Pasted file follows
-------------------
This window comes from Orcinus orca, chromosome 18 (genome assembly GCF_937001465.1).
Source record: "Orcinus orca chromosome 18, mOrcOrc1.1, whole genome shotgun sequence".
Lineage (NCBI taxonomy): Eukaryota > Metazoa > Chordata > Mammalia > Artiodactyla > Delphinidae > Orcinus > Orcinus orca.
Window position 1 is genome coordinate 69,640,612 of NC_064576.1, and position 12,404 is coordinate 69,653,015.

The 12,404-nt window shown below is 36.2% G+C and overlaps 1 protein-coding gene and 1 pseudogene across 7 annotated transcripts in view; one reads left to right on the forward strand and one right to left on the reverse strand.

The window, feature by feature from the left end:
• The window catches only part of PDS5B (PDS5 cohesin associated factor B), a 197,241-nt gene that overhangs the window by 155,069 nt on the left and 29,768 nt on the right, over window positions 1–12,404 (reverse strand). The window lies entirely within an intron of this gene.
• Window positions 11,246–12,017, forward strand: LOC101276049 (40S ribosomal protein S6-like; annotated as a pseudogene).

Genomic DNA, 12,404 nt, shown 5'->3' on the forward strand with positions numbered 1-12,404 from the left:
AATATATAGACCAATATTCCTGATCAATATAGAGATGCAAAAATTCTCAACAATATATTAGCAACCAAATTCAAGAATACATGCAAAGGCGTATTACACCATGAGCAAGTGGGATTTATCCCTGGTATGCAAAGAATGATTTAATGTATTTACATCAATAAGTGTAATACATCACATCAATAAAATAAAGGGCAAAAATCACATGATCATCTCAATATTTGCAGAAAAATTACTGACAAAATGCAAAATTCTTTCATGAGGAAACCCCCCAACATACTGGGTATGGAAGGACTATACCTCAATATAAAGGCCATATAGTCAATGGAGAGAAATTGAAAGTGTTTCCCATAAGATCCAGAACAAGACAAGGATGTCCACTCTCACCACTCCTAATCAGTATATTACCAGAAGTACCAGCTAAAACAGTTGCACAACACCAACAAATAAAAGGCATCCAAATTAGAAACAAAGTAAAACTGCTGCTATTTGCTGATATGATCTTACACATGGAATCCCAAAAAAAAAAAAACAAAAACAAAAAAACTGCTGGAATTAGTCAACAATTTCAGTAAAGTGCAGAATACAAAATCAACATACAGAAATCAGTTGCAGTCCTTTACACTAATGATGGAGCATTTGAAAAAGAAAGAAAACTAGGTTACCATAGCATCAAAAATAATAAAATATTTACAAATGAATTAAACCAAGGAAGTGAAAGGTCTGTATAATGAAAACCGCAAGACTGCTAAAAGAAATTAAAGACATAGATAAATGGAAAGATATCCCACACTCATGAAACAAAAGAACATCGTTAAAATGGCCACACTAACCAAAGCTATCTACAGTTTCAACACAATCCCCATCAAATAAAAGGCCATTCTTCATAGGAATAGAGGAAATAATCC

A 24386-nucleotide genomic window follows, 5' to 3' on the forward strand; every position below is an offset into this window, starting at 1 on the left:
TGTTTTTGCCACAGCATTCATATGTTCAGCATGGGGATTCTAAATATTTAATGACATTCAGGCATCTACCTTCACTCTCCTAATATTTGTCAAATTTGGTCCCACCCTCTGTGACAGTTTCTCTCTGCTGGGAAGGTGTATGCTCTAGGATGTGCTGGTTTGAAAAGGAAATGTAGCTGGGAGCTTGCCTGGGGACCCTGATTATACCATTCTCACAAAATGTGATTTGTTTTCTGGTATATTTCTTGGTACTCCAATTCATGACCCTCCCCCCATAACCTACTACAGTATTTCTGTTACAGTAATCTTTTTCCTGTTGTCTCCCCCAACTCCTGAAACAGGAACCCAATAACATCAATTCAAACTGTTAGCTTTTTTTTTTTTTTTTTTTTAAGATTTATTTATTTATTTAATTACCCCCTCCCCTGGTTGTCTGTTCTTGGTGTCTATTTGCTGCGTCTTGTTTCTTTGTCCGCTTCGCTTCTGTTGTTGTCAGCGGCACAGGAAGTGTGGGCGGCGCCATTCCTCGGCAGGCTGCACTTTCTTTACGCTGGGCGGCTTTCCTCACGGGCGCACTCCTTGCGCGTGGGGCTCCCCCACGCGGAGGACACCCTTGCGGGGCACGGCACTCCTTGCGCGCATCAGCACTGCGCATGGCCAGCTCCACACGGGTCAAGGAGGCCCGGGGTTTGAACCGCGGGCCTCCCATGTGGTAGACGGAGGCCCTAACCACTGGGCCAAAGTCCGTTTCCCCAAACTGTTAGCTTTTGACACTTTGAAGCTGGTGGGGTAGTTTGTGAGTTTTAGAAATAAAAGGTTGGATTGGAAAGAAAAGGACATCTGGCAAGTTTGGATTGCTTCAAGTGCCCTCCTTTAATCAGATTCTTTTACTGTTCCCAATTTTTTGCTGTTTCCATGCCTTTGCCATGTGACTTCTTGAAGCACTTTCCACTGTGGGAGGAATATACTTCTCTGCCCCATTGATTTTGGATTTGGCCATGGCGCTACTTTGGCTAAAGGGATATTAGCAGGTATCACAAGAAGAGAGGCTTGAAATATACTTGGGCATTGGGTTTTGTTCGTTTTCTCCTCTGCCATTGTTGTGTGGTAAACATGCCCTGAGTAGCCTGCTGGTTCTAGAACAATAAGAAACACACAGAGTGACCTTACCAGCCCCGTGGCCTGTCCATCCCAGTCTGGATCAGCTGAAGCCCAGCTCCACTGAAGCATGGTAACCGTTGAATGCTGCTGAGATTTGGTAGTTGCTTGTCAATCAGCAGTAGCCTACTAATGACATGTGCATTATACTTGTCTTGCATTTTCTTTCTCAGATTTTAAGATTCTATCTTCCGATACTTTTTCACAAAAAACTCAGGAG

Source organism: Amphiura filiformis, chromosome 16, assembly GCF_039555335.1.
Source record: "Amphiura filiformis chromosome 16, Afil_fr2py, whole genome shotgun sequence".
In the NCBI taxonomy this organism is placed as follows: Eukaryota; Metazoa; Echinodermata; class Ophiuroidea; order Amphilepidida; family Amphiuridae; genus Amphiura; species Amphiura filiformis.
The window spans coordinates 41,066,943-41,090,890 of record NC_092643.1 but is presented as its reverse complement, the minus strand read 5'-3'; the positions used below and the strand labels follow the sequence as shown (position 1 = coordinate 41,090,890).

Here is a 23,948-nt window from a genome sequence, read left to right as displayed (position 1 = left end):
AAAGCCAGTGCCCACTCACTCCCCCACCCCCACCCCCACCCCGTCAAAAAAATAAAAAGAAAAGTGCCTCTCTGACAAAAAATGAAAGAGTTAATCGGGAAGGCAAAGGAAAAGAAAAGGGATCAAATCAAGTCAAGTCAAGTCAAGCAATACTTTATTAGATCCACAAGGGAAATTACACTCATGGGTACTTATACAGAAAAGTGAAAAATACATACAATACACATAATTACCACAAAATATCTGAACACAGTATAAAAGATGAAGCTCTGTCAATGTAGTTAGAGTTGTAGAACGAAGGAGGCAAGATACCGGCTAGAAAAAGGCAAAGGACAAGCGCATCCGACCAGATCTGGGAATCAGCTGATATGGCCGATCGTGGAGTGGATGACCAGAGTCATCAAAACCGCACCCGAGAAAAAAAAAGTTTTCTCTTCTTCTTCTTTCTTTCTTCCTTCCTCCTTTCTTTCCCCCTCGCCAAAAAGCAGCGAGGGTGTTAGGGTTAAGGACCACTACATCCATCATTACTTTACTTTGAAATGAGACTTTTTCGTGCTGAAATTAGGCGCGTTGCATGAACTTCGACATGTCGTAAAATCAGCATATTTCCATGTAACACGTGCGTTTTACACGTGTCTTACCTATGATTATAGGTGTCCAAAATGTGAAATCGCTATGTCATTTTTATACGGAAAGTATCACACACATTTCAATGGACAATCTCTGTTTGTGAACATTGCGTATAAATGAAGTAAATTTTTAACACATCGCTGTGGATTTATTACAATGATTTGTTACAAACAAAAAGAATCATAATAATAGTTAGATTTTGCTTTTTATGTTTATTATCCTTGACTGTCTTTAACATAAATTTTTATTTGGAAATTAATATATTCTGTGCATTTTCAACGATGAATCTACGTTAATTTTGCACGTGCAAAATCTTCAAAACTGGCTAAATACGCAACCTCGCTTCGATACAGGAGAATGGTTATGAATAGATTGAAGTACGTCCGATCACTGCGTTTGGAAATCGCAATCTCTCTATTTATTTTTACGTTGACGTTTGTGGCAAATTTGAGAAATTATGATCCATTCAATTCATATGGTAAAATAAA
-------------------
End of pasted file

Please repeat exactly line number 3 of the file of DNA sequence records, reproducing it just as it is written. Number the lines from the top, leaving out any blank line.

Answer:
Lineage (NCBI taxonomy): Eukaryota > Metazoa > Chordata > Mammalia > Artiodactyla > Delphinidae > Orcinus > Orcinus orca.